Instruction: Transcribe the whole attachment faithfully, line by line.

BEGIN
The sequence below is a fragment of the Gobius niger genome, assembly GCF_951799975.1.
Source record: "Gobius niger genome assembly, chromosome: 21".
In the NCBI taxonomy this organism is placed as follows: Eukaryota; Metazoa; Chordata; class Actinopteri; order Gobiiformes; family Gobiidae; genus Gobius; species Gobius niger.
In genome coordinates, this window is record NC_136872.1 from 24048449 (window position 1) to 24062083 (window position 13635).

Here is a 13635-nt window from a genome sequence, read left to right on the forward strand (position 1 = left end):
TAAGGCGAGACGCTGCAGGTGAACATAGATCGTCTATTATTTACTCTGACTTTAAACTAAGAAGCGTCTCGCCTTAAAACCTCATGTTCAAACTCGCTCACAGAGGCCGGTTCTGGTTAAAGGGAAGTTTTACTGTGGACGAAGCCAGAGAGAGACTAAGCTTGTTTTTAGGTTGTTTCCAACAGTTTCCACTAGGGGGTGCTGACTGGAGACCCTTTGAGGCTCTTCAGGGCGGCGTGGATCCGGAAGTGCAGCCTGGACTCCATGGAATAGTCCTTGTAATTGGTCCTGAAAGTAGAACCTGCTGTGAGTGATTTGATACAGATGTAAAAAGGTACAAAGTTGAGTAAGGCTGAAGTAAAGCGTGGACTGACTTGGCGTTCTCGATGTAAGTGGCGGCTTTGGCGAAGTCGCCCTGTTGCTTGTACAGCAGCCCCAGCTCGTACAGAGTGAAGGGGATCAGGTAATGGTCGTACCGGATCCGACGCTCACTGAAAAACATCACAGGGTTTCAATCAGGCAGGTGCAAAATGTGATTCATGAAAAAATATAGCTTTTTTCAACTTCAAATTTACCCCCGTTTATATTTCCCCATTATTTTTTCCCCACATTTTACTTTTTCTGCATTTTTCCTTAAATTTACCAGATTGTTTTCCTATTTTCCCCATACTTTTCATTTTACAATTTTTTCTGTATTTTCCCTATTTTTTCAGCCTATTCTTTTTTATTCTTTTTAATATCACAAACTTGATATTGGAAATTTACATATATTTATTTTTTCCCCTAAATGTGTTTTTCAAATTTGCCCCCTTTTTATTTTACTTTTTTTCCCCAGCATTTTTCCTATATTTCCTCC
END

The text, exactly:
The sequence below is a fragment of the Gobius niger genome, assembly GCF_951799975.1.
Source record: "Gobius niger genome assembly, chromosome: 21".
In the NCBI taxonomy this organism is placed as follows: Eukaryota; Metazoa; Chordata; class Actinopteri; order Gobiiformes; family Gobiidae; genus Gobius; species Gobius niger.
In genome coordinates, this window is record NC_136872.1 from 24048449 (window position 1) to 24062083 (window position 13635).

Here is a 13635-nt window from a genome sequence, read left to right on the forward strand (position 1 = left end):
TAAGGCGAGACGCTGCAGGTGAACATAGATCGTCTATTATTTACTCTGACTTTAAACTAAGAAGCGTCTCGCCTTAAAACCTCATGTTCAAACTCGCTCACAGAGGCCGGTTCTGGTTAAAGGGAAGTTTTACTGTGGACGAAGCCAGAGAGAGACTAAGCTTGTTTTTAGGTTGTTTCCAACAGTTTCCACTAGGGGGTGCTGACTGGAGACCCTTTGAGGCTCTTCAGGGCGGCGTGGATCCGGAAGTGCAGCCTGGACTCCATGGAATAGTCCTTGTAATTGGTCCTGAAAGTAGAACCTGCTGTGAGTGATTTGATACAGATGTAAAAAGGTACAAAGTTGAGTAAGGCTGAAGTAAAGCGTGGACTGACTTGGCGTTCTCGATGTAAGTGGCGGCTTTGGCGAAGTCGCCCTGTTGCTTGTACAGCAGCCCCAGCTCGTACAGAGTGAAGGGGATCAGGTAATGGTCGTACCGGATCCGACGCTCACTGAAAAACATCACAGGGTTTCAATCAGGCAGGTGCAAAATGTGATTCATGAAAAAATATAGCTTTTTTCAACTTCAAATTTACCCCCGTTTATATTTCCCCATTATTTTTTCCCCACATTTTACTTTTTCTGCATTTTTCCTTAAATTTACCAGATTGTTTTCCTATTTTCCCCATACTTTTCATTTTACAATTTTTTCTGTATTTTCCCTATTTTTTCAGCCTATTCTTTTTTATTCTTTTTAATATCACAAACTTGATATTGGAAATTTACATATATTTATTTTTTCCCCTAAATGTGTTTTTCAAATTTGCCCCCTTTTTATTTTACTTTTTTTCCCCAGCATTTTTCCTATATTTCCTCC